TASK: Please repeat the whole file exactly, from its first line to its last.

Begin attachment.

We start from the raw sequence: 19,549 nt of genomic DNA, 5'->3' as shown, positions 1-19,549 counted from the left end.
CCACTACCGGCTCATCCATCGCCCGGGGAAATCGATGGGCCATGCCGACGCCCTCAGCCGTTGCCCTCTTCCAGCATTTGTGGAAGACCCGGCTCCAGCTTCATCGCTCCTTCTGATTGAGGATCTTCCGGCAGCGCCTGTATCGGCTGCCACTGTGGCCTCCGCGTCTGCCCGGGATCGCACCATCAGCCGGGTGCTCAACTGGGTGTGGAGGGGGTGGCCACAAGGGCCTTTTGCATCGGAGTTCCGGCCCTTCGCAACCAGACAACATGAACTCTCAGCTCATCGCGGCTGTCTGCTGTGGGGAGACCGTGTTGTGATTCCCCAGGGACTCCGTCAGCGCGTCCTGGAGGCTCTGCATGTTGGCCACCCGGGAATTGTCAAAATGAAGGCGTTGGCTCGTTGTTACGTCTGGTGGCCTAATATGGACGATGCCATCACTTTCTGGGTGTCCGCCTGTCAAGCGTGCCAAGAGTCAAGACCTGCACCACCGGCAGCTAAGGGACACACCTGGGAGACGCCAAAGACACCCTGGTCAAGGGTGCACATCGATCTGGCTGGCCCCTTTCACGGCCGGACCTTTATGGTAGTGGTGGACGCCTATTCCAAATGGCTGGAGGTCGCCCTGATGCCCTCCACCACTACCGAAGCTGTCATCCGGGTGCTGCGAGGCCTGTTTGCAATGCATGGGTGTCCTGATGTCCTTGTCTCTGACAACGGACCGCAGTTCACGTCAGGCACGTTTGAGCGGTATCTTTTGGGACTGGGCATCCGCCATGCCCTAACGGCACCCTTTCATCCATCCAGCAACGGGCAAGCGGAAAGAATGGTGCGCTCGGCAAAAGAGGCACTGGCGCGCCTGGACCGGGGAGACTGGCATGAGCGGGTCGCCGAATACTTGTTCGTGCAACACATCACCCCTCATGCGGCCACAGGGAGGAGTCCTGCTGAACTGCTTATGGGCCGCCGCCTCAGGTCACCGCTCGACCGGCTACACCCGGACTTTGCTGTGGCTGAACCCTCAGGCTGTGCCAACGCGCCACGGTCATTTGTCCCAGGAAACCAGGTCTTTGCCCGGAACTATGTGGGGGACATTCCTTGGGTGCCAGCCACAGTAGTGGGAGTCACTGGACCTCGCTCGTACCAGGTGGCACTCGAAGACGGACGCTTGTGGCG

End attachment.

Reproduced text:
We start from the raw sequence: 19,549 nt of genomic DNA, 5'->3' as shown, positions 1-19,549 counted from the left end.
CCACTACCGGCTCATCCATCGCCCGGGGAAATCGATGGGCCATGCCGACGCCCTCAGCCGTTGCCCTCTTCCAGCATTTGTGGAAGACCCGGCTCCAGCTTCATCGCTCCTTCTGATTGAGGATCTTCCGGCAGCGCCTGTATCGGCTGCCACTGTGGCCTCCGCGTCTGCCCGGGATCGCACCATCAGCCGGGTGCTCAACTGGGTGTGGAGGGGGTGGCCACAAGGGCCTTTTGCATCGGAGTTCCGGCCCTTCGCAACCAGACAACATGAACTCTCAGCTCATCGCGGCTGTCTGCTGTGGGGAGACCGTGTTGTGATTCCCCAGGGACTCCGTCAGCGCGTCCTGGAGGCTCTGCATGTTGGCCACCCGGGAATTGTCAAAATGAAGGCGTTGGCTCGTTGTTACGTCTGGTGGCCTAATATGGACGATGCCATCACTTTCTGGGTGTCCGCCTGTCAAGCGTGCCAAGAGTCAAGACCTGCACCACCGGCAGCTAAGGGACACACCTGGGAGACGCCAAAGACACCCTGGTCAAGGGTGCACATCGATCTGGCTGGCCCCTTTCACGGCCGGACCTTTATGGTAGTGGTGGACGCCTATTCCAAATGGCTGGAGGTCGCCCTGATGCCCTCCACCACTACCGAAGCTGTCATCCGGGTGCTGCGAGGCCTGTTTGCAATGCATGGGTGTCCTGATGTCCTTGTCTCTGACAACGGACCGCAGTTCACGTCAGGCACGTTTGAGCGGTATCTTTTGGGACTGGGCATCCGCCATGCCCTAACGGCACCCTTTCATCCATCCAGCAACGGGCAAGCGGAAAGAATGGTGCGCTCGGCAAAAGAGGCACTGGCGCGCCTGGACCGGGGAGACTGGCATGAGCGGGTCGCCGAATACTTGTTCGTGCAACACATCACCCCTCATGCGGCCACAGGGAGGAGTCCTGCTGAACTGCTTATGGGCCGCCGCCTCAGGTCACCGCTCGACCGGCTACACCCGGACTTTGCTGTGGCTGAACCCTCAGGCTGTGCCAACGCGCCACGGTCATTTGTCCCAGGAAACCAGGTCTTTGCCCGGAACTATGTGGGGGACATTCCTTGGGTGCCAGCCACAGTAGTGGGAGTCACTGGACCTCGCTCGTACCAGGTGGCACTCGAAGACGGACGCTTGTGGCG